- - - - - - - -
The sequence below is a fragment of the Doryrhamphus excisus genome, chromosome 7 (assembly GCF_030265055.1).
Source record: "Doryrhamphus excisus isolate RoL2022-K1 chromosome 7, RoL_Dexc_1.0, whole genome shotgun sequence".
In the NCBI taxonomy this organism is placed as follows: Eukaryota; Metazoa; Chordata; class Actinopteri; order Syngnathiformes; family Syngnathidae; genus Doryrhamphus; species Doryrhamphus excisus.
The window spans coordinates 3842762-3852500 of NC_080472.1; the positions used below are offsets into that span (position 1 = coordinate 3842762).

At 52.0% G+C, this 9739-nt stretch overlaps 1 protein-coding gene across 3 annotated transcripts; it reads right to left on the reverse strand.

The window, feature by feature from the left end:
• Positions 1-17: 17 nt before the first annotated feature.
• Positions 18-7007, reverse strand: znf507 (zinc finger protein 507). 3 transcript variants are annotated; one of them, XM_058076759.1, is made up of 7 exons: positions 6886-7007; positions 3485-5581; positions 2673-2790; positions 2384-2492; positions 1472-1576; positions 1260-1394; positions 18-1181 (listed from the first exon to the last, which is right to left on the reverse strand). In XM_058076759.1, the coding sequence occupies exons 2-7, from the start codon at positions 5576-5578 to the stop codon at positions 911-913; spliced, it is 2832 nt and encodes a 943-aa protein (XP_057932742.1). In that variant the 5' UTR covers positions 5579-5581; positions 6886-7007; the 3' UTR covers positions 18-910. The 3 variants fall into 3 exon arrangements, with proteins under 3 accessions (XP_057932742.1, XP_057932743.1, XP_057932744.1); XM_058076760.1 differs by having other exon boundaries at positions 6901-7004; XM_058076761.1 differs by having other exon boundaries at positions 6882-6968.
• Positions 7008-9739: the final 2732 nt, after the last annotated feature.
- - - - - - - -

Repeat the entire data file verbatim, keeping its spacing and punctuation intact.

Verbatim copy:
The sequence below is a fragment of the Doryrhamphus excisus genome, chromosome 7 (assembly GCF_030265055.1).
Source record: "Doryrhamphus excisus isolate RoL2022-K1 chromosome 7, RoL_Dexc_1.0, whole genome shotgun sequence".
In the NCBI taxonomy this organism is placed as follows: Eukaryota; Metazoa; Chordata; class Actinopteri; order Syngnathiformes; family Syngnathidae; genus Doryrhamphus; species Doryrhamphus excisus.
The window spans coordinates 3842762-3852500 of NC_080472.1; the positions used below are offsets into that span (position 1 = coordinate 3842762).

At 52.0% G+C, this 9739-nt stretch overlaps 1 protein-coding gene across 3 annotated transcripts; it reads right to left on the reverse strand.

The window, feature by feature from the left end:
• Positions 1-17: 17 nt before the first annotated feature.
• Positions 18-7007, reverse strand: znf507 (zinc finger protein 507). 3 transcript variants are annotated; one of them, XM_058076759.1, is made up of 7 exons: positions 6886-7007; positions 3485-5581; positions 2673-2790; positions 2384-2492; positions 1472-1576; positions 1260-1394; positions 18-1181 (listed from the first exon to the last, which is right to left on the reverse strand). In XM_058076759.1, the coding sequence occupies exons 2-7, from the start codon at positions 5576-5578 to the stop codon at positions 911-913; spliced, it is 2832 nt and encodes a 943-aa protein (XP_057932742.1). In that variant the 5' UTR covers positions 5579-5581; positions 6886-7007; the 3' UTR covers positions 18-910. The 3 variants fall into 3 exon arrangements, with proteins under 3 accessions (XP_057932742.1, XP_057932743.1, XP_057932744.1); XM_058076760.1 differs by having other exon boundaries at positions 6901-7004; XM_058076761.1 differs by having other exon boundaries at positions 6882-6968.
• Positions 7008-9739: the final 2732 nt, after the last annotated feature.